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House Votes for Reforms of Police, Fire Pensions

By Chuck Sudo in News on Dec 1, 2010 4:37PM

2010_10_29_CPD.jpg The state House was in major "TCB" mode yesterday. In addition to approving the civil unions bill and allowing for a gas plant to be built on the Southeast side, they voted in favor of reforms to police and fire department pensions. By a 95-18 margin, the House voted to raise the retirement age to receive a full pension from 50 to 55; addresses the issue of giving end-of-career retirement bonuses that boost retirement benefits, but only for new hires; and limits payouts by setting a ceiling of $106,800 on which a person's pension can be based.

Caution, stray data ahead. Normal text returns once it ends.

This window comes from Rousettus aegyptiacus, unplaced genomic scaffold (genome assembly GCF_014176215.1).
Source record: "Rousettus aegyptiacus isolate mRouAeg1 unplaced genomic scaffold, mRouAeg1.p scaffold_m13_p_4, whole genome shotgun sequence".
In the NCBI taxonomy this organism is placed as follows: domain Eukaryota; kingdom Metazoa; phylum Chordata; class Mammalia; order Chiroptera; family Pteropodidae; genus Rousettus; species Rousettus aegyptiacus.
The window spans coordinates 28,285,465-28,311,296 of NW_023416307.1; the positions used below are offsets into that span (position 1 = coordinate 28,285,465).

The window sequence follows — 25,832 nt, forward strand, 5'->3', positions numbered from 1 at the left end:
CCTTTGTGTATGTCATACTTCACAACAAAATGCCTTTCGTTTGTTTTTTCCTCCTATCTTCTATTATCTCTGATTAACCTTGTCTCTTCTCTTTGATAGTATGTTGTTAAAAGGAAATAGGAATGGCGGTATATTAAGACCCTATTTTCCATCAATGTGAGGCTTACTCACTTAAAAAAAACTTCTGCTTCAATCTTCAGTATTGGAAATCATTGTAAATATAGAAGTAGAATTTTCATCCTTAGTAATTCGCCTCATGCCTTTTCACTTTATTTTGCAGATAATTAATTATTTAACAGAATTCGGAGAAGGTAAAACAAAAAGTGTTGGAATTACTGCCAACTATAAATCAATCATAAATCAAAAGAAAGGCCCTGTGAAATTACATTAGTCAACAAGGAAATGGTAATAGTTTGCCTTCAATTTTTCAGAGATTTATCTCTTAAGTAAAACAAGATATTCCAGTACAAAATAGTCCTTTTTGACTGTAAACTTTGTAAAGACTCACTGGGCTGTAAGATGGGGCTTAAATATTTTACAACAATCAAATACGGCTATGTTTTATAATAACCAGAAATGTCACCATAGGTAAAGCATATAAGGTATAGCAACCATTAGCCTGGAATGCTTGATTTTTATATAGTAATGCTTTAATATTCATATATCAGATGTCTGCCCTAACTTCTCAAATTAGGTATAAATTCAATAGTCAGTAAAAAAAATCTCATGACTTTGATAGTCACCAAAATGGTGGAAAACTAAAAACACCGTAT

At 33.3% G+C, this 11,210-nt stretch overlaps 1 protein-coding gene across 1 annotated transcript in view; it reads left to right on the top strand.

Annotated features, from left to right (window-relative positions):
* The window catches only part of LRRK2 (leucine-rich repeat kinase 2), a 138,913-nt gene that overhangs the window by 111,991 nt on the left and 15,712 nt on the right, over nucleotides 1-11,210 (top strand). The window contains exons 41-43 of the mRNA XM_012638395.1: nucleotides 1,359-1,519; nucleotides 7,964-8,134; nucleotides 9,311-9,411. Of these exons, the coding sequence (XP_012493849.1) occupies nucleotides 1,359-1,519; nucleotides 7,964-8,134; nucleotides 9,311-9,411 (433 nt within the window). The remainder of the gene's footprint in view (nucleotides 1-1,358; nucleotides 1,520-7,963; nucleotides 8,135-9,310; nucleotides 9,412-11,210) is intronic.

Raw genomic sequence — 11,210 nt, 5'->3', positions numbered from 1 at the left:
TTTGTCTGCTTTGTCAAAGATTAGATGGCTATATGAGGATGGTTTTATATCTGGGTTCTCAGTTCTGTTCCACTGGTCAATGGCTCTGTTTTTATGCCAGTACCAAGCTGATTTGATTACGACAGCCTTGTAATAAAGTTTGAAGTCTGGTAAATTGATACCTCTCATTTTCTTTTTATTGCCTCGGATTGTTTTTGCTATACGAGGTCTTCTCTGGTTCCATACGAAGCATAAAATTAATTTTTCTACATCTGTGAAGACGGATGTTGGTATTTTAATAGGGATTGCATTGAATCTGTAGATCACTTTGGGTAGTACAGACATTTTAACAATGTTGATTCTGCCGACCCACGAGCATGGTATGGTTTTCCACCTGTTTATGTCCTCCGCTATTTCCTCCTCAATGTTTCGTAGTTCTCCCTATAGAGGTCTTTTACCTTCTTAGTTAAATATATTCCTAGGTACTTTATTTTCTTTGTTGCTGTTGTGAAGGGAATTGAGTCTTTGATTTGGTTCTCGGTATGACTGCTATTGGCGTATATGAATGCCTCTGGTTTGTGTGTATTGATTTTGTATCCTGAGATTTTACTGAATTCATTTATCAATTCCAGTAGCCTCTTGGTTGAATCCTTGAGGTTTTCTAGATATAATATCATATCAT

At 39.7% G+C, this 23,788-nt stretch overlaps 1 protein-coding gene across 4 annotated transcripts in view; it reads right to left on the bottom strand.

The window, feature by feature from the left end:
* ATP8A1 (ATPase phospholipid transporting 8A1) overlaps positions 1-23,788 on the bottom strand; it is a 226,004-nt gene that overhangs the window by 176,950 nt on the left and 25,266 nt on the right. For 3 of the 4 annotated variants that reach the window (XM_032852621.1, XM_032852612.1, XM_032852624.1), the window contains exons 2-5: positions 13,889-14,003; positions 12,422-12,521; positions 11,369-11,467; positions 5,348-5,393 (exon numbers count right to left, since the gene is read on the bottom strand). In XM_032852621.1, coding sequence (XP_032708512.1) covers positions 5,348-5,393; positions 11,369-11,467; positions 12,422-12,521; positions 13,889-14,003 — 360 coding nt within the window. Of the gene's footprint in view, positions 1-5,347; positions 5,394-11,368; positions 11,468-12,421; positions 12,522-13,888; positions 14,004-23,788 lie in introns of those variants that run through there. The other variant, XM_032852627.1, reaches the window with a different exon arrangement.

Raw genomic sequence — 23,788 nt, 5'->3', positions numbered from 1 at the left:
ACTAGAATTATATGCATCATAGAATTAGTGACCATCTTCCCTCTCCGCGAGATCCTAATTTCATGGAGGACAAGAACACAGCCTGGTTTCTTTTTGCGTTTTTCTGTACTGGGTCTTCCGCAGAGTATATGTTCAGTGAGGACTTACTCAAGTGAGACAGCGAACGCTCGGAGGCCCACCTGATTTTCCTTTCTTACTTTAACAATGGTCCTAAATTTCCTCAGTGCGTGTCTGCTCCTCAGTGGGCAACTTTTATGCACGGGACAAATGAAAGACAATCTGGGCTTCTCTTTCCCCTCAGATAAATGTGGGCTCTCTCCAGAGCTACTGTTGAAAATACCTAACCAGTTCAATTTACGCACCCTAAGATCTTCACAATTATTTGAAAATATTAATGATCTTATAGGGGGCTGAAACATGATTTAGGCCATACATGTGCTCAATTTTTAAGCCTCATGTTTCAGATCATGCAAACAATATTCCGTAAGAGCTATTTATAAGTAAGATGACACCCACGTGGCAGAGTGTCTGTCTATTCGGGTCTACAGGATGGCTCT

Probably the most notable reform is a provision requiring Chicago to meet its funding obligation in future years. If the bill passes the Senate and is signed into law by Gov. Quinn, that could blow a $500 hole into Mayor Daley's MacGuyvered 2011 budget. City Budget Director Eugene Munin said of the provision, "In an environment when we already have problems in neighborhoods with foreclosures and people losing their homes, to put that kind of burden on the property owners in the city of Chicago seems to be having the pendulum swing a little bit too far the other way." Orland Park Rep. Kevin McCarthy said that they can revisit the provision at a later date if it's "too draconian for the city to handle."

A report in Sunday's Tribune showed that suburban police and fire pension plans are underfunded by $5 billion as a result of of mismanagement, pension spiking and repeated underfunding. Crain's last week reported the average worth of a fireman's pension to be $1.3 million, and a policeman's $1.2 million. Like the civil union bill, it isn't a full forward step, but one in the right direction.